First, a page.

Genealogy Communications

Late Night Snack Ice Cream

I am adapting my blog writing habits. Obviously what I was previously doing wasn’t working because I have slowed down considerably. I am not a stay at home mother, but technically I am. (Don’t you love how that works). I’m home all day taking care of the laundry, the dishes, cooking breakfast and lunch, watching The Price is Right with Grandpa, and whatever else may pop up from 7am through whenever I’m no longer needed. So now I am taking these quiet moments when the house is asleep or almost asleep, and I’m answering emails and writing in my blog.

Since it’s been a tougher week then I was expecting and it’s only Monday, I’m also having my emergency ice cream tonight. The stores have just been restocked after the hurricane. Imagine my surprise last week when I went in search of a new pint of emergency ice cream and the WHOLE ice cream section was EMPTY. The only ice cream or frozen foods in sight were what had been ordered before the hurricane. Unfortunately, my favorite Jimmy Fallon ice cream was not one of those.

So here I am, eating my ice cream (I’m getting on the treadmill tomorrow don’t worry), watching my shows on my DVR and now I’m going to write about something that has come up for me. Genealogy Communications. I’ve never been the type to assume that I know more about something then someone else. I’m just not wired that way. So remember that for the next 15 minutes while you read the book I’m about to write.

The more I write on the blog and the more information I put on the website, it means I’m receiving more emails from various avenues. That’s a great thing! I’m not complaining at all!

The thing is, about 80% of the emails/comments/communications I get are almost un-answerable. The thing is, when I send out a genealogy communication, I explain who I am and how I am connected. Then I go on to ask a question or communicate the reason behind my email. Almost all these things are usually missing from the genealogy emails I receive.

So in light of this, I’m putting up my communication rules when it comes to genealogy. I am in no way saying anyone needs to follow this. I’m also not assuming that any of these things are the correct way of going about it. I’m just stumbling my way through this internet genealogy thing too. However, over the years of the website, I’ve been through a lot in terms of communicating.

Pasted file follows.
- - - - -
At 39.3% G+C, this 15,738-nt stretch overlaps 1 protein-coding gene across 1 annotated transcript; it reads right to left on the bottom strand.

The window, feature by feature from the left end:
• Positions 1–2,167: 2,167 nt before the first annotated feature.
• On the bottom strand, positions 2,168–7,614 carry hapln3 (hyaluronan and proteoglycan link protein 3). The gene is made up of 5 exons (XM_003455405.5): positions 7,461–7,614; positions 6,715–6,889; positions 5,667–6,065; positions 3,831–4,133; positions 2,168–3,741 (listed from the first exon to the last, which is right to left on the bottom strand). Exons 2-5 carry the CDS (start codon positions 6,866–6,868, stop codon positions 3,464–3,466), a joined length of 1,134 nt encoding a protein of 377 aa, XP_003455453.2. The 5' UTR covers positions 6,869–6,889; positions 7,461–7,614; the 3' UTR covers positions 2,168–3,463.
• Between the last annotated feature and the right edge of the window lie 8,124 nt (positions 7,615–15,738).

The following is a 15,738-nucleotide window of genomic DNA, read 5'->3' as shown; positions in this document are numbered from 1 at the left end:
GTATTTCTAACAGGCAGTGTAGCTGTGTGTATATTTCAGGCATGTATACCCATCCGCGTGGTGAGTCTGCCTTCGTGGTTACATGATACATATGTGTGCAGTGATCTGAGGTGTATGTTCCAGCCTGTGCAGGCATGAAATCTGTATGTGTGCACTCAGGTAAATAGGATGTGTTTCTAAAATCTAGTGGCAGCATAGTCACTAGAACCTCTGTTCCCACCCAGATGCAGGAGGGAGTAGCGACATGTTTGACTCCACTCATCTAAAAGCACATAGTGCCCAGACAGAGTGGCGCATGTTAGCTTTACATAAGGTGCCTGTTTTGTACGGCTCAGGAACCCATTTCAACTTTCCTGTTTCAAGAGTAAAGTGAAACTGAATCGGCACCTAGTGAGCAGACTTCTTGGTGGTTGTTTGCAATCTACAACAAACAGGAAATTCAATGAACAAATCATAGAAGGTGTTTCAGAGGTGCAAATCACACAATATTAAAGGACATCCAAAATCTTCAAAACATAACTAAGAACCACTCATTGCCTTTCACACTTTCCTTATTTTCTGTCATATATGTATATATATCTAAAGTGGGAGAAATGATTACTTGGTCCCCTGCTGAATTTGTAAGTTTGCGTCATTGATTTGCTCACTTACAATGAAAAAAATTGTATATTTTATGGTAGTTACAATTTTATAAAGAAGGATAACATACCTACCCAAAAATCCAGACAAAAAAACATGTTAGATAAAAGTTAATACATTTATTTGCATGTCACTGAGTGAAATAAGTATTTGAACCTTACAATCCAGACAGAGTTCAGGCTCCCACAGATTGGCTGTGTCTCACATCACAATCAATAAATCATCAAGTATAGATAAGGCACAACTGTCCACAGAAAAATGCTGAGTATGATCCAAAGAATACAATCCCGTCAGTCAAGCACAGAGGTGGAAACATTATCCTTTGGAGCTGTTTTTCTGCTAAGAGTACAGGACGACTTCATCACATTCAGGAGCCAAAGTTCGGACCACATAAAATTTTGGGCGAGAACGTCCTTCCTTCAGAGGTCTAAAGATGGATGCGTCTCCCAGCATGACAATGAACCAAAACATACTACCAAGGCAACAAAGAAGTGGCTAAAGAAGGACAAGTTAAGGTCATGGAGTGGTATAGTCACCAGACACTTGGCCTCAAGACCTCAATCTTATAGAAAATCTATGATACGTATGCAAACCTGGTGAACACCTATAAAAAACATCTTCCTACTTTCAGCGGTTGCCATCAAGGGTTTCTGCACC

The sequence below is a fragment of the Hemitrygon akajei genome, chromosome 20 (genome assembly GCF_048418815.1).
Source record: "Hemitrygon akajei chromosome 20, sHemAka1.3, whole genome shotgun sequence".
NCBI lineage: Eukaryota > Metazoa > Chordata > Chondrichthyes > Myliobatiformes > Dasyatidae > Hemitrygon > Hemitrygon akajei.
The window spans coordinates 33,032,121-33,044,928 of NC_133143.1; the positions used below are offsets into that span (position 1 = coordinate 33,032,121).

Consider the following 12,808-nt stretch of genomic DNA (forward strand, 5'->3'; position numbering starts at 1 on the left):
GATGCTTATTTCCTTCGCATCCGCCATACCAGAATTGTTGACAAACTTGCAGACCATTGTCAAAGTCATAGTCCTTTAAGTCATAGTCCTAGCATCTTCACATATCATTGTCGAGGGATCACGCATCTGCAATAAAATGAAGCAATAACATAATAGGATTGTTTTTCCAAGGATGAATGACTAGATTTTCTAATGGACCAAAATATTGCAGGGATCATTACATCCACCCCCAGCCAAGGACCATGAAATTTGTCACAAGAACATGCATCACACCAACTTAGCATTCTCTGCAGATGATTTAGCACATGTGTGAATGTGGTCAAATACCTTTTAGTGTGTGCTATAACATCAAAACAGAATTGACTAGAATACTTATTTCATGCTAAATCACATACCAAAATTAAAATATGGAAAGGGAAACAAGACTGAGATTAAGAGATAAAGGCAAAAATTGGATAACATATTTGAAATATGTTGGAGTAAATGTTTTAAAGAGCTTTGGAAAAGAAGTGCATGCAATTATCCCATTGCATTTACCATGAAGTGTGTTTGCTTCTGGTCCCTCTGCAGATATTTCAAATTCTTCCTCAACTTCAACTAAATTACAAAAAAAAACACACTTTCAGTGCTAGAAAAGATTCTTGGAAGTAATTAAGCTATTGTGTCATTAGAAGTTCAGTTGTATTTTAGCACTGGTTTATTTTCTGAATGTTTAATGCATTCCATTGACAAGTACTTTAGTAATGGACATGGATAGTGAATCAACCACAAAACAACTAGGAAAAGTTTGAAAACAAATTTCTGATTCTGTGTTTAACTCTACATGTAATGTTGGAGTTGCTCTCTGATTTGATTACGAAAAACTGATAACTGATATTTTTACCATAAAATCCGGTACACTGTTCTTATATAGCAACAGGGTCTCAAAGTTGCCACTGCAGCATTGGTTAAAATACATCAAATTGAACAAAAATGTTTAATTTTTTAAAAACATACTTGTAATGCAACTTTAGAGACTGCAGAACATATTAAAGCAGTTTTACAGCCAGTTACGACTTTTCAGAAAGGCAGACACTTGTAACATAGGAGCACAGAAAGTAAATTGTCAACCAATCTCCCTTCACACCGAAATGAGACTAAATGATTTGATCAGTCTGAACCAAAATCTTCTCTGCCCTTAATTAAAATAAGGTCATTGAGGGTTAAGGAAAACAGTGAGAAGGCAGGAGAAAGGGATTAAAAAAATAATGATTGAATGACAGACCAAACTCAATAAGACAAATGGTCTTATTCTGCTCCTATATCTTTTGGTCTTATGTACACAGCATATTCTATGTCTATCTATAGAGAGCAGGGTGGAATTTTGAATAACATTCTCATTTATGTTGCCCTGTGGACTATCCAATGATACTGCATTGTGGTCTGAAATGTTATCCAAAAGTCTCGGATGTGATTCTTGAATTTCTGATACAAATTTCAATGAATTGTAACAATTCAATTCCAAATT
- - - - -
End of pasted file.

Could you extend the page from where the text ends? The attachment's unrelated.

Kathleen’s Guidelines to Genealogy Emails

  1. Kindly introduce yourself. It’s always great to give at least your first name and a brief explanation of how you are connected to the tree/family/individual that you are wanting to communicate about.
  2. If there is anything I’d like to share, I usually put it in the middle of the communication. This is always optional. I also try to break up each subject into it’s own paragraph. It makes the email much easier to follow.
  3. The purpose of my writing. Whether I’m trying to get sources for a word of mouth fact or if I’m just wanting to open communication with another person researching the tree/family/individual that I am.
  4. A brief goodbye and communication methods. Usually I’ll just say Good Luck/Hope to hear from you or something of that sort and sign my name. Then underneath my name, I like to write out my email address and website address. This gives the person I’m writing a way of looking into me before writing me back. That way they know I’m not some loon looking to do something nefarious.
  5. ALWAYS RESPOND. ALWAYS RESPOND. ALWAYS RESPOND. A few years ago I was not so tough on myself with this one. However, once I settled into one email address, I never ignore an email. If you’re still waiting on a response from me, it was lost in ‘The Great E-Mail Disaster’ 5 years ago, and you should probably contact me again. leeny.moore [a]